Three years later, the Comoros, a small Muslim-majority nation in the Indian Ocean, asked the ICC to investigate the Israeli raid on the vessel, which had sailed under its flag.
But Bensouda decided there was “no reasonable basis” to probe the matter because even though Israeli forces may have committed war crimes aboard the Marmara, the possible offenses were not grave enough to merit prosecution at the ICC.
The Comoros appealed her decision, and the case was brought to the pre-trial chamber. Brichambaut, Kovács and Alapini-Gansou ordered her to reconsider, ruling that she had “committed material errors” in her assessment of the case’s gravity.
A Kafkaesque back-and-forth ensued, with the prosecutor, the pretrial chamber and an appeals chamber arguing, over thousands of pages, not about the alleged crimes themselves but rather about who has jurisdiction to close and reopen probes. In November 2018, Brichambaut, Kovács and Alapini-Gansou ordered her for revisit the issue for a third time time (which she refused to do, bringing the case again to an appeals chamber, where it is currently under consideration).
“When this is the quality of the court’s decisions, and when its exploitation for political ends is so easily and repeatedly allowed, it is no wonder that so many are deeply concerned that the court has lost its way,” a senior Israeli official told The Times of Israel at the time.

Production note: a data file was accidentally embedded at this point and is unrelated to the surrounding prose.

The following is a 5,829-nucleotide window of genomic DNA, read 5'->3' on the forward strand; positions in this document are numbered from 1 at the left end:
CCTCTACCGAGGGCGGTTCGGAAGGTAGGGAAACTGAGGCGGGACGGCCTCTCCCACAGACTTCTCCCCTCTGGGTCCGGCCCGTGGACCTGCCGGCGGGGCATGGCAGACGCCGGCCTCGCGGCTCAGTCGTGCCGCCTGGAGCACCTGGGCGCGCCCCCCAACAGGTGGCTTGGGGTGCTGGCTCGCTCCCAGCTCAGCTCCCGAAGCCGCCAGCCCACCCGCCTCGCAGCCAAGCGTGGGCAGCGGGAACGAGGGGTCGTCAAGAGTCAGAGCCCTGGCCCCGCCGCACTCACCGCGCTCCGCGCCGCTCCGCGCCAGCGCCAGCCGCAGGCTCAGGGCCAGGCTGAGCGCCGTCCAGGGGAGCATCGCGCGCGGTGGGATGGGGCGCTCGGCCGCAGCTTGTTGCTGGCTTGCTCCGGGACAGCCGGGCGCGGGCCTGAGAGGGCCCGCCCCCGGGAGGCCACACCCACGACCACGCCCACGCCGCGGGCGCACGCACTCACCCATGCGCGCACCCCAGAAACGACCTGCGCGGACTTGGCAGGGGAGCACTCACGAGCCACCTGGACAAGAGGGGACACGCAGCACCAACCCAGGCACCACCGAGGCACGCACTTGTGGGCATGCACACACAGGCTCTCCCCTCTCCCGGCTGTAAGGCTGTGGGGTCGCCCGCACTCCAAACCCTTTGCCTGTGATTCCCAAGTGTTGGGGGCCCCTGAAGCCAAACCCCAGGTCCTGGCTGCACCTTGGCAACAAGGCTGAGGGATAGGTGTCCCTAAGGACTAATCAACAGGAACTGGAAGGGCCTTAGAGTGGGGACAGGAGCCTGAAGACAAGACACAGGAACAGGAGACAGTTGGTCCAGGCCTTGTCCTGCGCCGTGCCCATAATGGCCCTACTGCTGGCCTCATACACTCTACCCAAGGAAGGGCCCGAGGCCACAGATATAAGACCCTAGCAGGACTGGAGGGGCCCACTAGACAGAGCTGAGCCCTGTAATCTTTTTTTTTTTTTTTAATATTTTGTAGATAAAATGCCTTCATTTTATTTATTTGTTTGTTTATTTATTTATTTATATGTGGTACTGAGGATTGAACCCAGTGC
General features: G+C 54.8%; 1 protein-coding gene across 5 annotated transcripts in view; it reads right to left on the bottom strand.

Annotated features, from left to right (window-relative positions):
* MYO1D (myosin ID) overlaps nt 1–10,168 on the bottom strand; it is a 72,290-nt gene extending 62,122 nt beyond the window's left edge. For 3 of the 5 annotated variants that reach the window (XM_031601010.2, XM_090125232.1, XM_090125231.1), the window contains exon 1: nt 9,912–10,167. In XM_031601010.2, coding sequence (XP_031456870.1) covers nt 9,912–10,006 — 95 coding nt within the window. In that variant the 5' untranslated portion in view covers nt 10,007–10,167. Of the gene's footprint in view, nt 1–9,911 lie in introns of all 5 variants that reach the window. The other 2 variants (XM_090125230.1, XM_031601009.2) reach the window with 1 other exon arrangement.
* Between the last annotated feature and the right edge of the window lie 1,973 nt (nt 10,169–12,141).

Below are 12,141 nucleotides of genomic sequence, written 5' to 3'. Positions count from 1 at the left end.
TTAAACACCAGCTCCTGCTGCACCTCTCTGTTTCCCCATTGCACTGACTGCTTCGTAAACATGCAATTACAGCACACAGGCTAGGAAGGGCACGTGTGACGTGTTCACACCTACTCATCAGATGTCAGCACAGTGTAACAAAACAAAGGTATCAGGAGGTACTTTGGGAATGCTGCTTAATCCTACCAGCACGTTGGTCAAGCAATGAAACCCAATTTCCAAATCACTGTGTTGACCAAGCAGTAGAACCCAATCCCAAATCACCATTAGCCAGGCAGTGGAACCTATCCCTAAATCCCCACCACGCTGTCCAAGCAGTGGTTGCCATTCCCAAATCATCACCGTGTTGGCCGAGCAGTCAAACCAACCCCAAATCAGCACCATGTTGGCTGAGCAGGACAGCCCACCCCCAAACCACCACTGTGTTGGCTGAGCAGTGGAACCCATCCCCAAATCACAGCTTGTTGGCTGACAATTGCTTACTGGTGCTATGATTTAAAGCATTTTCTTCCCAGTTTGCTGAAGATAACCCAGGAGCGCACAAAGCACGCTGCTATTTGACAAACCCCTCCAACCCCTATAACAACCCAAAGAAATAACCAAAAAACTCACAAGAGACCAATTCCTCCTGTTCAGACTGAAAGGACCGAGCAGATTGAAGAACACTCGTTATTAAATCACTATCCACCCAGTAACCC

Rare outreach to Palestinian victims
The three judges also caused some dismay in Israel when they launched a campaign to reach out to “victims of the situation in Palestine” — the case that could land Israeli leaders in the dock — two years ago. They ordered the court’s registry “to establish, as soon as practicable, a system of public information and outreach activities for the benefit of the victims and affected communities of the situation in Palestine.”
Furthermore, the judges required the registry — a neutral organ of the court providing administrative support — to open an “informative page on the Court’s website” geared exclusively to Palestinians, and to report on the progress of its activities every three months. Victims “play an important role” in the court’s work, the judges noted.
Their move was deemed “unusual” and “strange” by some officials in Jerusalem, who noted that is almost unprecedented for a pre-trial chamber to engage in active outreach to victims in a case that has not yet advanced to the stage of an investigation.
Responding to the outreach program, Alan Baker, a former legal adviser to Israel’s Foreign Ministry who was involved in negotiating the ICC’s founding statute, said the court has allowed itself to become a tool of pro-Palestinian propaganda.